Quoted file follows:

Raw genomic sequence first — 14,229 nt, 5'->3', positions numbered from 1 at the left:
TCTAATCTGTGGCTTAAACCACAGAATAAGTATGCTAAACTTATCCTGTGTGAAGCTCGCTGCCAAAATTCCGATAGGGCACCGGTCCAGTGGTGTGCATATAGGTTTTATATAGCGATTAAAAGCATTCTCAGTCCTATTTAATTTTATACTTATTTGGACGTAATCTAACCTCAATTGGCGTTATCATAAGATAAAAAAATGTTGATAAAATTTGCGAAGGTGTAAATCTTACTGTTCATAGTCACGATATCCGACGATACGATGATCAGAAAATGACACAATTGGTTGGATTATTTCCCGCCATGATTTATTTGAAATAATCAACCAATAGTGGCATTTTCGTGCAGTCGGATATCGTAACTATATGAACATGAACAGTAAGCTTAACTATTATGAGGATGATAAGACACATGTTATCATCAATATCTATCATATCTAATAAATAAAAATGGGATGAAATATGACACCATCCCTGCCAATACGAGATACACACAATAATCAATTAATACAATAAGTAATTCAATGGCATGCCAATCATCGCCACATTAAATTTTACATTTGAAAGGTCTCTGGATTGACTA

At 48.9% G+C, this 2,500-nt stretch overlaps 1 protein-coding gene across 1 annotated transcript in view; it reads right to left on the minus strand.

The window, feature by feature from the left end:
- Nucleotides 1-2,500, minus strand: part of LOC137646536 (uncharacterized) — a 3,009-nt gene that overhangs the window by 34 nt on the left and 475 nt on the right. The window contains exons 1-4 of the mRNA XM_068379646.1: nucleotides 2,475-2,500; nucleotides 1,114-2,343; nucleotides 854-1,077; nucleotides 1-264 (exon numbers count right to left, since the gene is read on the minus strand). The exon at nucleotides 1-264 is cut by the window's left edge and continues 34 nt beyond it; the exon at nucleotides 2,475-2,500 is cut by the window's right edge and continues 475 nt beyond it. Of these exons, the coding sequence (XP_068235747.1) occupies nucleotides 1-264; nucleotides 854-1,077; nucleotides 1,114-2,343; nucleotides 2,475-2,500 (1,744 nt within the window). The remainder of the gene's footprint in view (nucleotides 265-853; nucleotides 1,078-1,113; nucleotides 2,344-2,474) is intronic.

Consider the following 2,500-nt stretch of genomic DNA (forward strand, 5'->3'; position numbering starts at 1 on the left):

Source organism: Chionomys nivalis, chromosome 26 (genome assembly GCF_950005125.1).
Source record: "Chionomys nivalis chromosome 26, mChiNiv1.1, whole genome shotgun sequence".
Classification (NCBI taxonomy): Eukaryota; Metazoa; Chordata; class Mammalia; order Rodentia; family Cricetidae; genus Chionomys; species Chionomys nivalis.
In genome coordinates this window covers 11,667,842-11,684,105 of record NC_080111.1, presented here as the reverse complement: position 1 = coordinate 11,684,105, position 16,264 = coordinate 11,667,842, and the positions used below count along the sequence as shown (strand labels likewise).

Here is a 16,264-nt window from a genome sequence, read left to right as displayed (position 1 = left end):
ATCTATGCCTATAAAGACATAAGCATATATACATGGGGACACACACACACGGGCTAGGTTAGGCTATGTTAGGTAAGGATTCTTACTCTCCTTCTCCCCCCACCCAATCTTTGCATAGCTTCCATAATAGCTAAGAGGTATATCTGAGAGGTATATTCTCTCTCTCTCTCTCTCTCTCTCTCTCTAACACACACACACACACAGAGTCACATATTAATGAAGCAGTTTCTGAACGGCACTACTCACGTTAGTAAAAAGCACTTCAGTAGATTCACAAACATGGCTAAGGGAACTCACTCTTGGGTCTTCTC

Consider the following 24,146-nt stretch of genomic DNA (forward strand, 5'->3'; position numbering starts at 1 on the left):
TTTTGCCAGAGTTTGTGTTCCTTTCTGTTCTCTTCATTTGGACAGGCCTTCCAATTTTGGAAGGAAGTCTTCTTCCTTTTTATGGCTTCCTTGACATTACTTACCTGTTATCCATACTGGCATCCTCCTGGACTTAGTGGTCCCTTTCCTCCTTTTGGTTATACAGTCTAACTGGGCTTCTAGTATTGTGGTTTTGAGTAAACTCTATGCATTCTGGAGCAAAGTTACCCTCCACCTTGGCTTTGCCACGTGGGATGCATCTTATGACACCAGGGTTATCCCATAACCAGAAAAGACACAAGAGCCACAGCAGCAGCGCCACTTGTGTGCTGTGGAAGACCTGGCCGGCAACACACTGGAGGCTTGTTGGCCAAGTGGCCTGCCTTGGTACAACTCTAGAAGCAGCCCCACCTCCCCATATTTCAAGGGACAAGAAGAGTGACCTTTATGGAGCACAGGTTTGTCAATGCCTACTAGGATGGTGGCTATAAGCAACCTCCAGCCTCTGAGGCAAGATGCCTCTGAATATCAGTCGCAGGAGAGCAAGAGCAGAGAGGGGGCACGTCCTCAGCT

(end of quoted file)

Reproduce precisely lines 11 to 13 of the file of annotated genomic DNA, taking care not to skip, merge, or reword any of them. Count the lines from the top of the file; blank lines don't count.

Here is a 16,264-nt window from a genome sequence, read left to right as displayed (position 1 = left end):
ATCTATGCCTATAAAGACATAAGCATATATACATGGGGACACACACACACGGGCTAGGTTAGGCTATGTTAGGTAAGGATTCTTACTCTCCTTCTCCCCCCACCCAATCTTTGCATAGCTTCCATAATAGCTAAGAGGTATATCTGAGAGGTATATTCTCTCTCTCTCTCTCTCTCTCTCTCTCTAACACACACACACACACAGAGTCACATATTAATGAAGCAGTTTCTGAACGGCACTACTCACGTTAGTAAAAAGCACTTCAGTAGATTCACAAACATGGCTAAGGGAACTCACTCTTGGGTCTTCTC

Consider the following 24,146-nt stretch of genomic DNA (forward strand, 5'->3'; position numbering starts at 1 on the left):